The Centers for Disease Control and Prevention (CDC) has used this cherrypicked data to falsely claim that most students in Florida are not contracting the virus in schools. They point to the fact that between August and December 2020, only 25,094 school-related COVID-19 cases were reported among students, a mere 0.89 percent of the 2.8 million students registered in Florida. In reality, what is lacking in this data is cases reported, not positive cases in general.
The misrepresentation of data by state officials today shows why the courageous whistleblower Rebekah Jones was fired last May after she refused to manipulate data to support DeSantis’ escalating back-to-work and back-to-school campaigns. Last December, the state attacked Jones’ family and arrested her for presenting data that they would rather keep hidden. She continues to criticize the state on Twitter, recently describing the reckless reopening of schools in Florida as “an example of what NOT to do.”
The Florida Education Association (FEA), the statewide union affiliated with the American Federation of Teachers (AFT) and the AFL-CIO, has glommed onto these spurious conclusions to assist the state with herding students and staff back into classrooms. FEA President Andrew Spar recently stated that “school reopenings ended up being safer than many feared.” The FEA response to school reopenings last summer was to file a lawsuit against DeSantis and the state, which served as a fig leaf to head off serious opposition among educators and parents to the homicidal return to schools.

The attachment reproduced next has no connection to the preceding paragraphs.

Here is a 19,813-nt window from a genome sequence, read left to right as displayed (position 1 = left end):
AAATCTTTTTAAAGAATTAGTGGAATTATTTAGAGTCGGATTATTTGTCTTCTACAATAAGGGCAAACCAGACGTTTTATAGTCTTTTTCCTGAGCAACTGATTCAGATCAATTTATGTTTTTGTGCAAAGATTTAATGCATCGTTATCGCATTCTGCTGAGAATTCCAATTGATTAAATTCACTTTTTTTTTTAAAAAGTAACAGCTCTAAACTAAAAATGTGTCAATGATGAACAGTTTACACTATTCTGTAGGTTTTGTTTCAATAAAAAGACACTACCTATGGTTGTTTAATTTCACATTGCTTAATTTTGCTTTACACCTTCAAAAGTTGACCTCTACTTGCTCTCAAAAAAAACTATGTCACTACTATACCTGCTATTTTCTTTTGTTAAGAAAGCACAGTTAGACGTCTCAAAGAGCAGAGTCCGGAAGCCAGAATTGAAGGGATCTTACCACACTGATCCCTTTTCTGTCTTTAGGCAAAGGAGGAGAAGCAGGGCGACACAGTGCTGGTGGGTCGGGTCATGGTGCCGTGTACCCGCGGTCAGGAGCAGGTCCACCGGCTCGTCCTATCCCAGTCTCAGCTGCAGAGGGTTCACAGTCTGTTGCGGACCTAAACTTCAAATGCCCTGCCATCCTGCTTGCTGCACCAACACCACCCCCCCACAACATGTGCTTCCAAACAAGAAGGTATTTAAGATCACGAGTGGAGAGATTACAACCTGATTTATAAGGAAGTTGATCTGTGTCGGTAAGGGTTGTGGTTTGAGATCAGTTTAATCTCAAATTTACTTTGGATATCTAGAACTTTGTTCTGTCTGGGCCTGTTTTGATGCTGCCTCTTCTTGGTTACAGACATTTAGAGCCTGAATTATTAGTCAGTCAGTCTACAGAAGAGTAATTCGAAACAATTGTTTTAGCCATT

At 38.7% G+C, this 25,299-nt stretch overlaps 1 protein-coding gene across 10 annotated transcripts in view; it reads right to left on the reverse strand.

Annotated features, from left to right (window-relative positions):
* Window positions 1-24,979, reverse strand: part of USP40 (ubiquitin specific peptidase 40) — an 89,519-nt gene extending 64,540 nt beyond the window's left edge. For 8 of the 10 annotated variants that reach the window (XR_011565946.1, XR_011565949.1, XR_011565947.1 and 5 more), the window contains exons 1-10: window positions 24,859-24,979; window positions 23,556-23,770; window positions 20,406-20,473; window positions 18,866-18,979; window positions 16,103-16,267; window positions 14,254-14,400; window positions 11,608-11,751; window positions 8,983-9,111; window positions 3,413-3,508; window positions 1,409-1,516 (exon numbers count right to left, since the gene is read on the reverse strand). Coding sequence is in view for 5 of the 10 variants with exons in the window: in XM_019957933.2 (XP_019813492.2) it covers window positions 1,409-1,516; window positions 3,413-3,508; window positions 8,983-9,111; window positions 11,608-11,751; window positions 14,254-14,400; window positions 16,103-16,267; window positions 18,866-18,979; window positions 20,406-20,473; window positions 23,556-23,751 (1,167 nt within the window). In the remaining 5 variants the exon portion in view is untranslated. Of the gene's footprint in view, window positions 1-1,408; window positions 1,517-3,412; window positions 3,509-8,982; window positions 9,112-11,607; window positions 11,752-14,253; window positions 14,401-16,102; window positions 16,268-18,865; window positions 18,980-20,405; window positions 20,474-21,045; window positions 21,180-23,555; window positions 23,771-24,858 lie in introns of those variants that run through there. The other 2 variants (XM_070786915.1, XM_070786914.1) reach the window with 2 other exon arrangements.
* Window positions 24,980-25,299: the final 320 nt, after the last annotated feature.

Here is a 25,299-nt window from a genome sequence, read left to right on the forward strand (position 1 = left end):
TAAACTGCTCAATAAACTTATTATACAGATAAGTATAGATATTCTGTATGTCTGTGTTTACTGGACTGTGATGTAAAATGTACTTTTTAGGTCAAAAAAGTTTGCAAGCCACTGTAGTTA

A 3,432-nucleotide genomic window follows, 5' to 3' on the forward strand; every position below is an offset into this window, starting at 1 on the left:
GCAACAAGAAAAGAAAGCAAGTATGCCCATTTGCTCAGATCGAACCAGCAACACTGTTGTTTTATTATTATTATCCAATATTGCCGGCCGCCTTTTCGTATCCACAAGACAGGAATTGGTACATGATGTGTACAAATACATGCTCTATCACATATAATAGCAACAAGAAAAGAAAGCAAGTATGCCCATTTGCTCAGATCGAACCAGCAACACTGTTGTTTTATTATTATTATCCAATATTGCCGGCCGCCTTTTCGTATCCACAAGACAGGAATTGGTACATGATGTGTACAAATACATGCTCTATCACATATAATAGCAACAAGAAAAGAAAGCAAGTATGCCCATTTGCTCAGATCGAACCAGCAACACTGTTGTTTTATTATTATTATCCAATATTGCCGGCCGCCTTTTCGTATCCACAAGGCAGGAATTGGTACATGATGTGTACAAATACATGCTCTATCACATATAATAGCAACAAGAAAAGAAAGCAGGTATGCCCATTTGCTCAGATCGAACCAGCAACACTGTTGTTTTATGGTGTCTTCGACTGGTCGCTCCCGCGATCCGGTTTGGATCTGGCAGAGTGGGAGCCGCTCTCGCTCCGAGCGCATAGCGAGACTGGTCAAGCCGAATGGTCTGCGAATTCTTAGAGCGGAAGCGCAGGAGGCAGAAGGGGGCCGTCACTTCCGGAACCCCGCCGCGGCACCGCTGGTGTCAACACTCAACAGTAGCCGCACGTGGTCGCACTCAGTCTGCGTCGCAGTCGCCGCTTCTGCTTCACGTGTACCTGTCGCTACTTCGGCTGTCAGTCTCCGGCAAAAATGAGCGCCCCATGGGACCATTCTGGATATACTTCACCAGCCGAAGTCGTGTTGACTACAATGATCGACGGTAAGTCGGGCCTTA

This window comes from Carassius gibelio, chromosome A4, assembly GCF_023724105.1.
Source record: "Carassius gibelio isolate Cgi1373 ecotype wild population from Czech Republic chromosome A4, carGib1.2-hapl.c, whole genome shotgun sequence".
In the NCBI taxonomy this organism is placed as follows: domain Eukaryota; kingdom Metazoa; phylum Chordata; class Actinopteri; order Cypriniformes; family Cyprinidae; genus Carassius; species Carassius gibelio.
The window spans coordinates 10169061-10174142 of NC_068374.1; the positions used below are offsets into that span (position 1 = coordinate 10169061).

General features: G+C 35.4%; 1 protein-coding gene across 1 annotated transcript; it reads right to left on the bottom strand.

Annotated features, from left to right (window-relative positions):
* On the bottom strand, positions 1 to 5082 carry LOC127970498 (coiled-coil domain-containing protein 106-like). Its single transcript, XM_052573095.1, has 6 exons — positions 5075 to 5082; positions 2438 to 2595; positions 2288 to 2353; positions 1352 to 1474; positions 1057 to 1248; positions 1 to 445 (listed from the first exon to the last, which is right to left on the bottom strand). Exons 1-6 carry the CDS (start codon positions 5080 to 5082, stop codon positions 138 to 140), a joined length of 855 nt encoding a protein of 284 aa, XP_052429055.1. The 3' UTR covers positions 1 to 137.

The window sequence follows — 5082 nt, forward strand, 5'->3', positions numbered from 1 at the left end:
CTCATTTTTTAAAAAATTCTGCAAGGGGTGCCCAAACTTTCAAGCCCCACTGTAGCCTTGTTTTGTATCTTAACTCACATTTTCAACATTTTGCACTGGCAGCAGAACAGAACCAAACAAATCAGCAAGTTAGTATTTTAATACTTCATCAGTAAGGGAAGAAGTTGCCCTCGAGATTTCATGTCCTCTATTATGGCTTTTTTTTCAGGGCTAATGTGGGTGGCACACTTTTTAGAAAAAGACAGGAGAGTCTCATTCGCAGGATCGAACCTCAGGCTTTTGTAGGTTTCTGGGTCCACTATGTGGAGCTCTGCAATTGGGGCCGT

School districts are using the intentional misinterpretation of data to press for more widespread summer school programs this year, adopting names such as “Elementary summer experience” and “Smart Start Camp.” Sylvia Diaz, chief academic officer for the Miami-Dade schools, recently stated, “We are concerned about the negative connotations of the [summer school] name and want to draw people in. With all that kids have been through, this is an opportunity to get the academic recovery started and an opportunity for kids to come back to school to socialize and see their friends.”
School superintendents claim that they will maintain safety guidelines set by the CDC, which recently reduced its recommendation for social distancing in schools from six feet to three feet, but parents and teachers say that in practice none of these guidelines have been followed.